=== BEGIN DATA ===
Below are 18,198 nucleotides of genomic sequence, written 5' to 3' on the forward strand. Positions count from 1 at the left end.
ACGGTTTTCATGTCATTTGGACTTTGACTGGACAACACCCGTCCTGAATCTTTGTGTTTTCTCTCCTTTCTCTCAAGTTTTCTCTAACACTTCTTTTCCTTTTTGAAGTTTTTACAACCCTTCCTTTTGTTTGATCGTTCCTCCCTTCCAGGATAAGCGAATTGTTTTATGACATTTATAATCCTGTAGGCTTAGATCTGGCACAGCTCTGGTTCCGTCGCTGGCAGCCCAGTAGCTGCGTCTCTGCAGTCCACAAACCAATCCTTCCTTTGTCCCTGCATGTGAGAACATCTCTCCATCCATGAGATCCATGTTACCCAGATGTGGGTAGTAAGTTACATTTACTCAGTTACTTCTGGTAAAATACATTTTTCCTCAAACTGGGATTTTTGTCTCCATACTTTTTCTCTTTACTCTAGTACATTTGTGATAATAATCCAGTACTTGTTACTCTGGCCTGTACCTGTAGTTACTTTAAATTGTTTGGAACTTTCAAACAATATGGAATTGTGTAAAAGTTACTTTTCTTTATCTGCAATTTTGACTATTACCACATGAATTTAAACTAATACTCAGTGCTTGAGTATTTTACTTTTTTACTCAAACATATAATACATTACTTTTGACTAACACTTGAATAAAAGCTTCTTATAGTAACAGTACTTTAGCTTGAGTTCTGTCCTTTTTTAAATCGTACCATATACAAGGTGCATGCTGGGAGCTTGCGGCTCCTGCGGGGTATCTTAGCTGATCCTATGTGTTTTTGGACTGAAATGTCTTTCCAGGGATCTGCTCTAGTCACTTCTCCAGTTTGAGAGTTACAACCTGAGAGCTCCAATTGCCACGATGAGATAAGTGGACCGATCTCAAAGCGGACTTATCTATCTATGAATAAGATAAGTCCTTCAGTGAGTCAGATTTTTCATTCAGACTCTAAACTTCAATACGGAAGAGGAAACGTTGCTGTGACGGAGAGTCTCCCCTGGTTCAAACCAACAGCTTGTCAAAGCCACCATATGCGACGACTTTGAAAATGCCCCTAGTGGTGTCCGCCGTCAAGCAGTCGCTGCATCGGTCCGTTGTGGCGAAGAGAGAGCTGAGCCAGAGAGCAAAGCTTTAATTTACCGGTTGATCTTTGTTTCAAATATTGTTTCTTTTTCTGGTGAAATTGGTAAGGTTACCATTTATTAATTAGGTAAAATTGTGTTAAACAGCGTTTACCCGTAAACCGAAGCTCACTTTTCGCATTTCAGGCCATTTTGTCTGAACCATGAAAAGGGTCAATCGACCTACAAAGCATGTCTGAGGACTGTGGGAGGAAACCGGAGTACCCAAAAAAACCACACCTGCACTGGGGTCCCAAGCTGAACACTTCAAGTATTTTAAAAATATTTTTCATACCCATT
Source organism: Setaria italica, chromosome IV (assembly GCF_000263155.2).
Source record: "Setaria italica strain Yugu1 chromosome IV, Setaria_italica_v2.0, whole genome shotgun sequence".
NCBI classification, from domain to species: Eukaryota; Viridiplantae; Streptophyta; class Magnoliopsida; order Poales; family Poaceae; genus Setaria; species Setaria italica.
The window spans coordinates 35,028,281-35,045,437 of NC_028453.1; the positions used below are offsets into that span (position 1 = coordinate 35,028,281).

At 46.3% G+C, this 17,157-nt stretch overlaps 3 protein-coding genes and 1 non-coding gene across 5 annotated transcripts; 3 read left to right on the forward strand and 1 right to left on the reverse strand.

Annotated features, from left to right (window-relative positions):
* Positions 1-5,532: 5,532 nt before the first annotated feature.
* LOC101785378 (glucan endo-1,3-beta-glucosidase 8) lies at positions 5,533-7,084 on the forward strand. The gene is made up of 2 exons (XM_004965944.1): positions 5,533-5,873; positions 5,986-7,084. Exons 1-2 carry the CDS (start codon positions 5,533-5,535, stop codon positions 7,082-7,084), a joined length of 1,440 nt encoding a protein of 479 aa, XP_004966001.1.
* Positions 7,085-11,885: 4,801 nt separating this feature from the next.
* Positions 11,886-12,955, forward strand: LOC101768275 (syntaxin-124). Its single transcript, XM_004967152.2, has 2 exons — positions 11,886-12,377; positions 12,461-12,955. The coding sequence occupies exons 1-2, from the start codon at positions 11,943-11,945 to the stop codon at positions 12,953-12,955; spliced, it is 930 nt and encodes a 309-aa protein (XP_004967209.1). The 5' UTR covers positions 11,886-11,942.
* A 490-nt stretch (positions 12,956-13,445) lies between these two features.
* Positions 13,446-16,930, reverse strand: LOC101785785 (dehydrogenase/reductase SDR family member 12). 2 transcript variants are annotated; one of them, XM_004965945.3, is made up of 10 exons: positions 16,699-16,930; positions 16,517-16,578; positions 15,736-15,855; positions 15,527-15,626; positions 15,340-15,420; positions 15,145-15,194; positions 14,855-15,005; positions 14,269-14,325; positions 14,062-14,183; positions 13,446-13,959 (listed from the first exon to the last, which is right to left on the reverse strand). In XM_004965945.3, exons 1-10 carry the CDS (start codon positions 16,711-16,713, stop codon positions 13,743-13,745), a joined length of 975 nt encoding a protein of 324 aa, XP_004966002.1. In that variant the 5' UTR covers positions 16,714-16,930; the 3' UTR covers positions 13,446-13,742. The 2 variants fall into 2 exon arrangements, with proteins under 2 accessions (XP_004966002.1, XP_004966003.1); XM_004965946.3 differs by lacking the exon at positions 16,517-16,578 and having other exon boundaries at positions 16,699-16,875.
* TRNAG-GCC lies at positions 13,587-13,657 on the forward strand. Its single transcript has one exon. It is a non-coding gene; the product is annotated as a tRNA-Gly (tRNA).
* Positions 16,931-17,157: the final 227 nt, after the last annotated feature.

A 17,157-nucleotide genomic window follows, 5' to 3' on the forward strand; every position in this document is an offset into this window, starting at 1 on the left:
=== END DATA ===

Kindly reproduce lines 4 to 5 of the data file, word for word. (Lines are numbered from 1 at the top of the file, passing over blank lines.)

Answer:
Source record: "Setaria italica strain Yugu1 chromosome IV, Setaria_italica_v2.0, whole genome shotgun sequence".
NCBI classification, from domain to species: Eukaryota; Viridiplantae; Streptophyta; class Magnoliopsida; order Poales; family Poaceae; genus Setaria; species Setaria italica.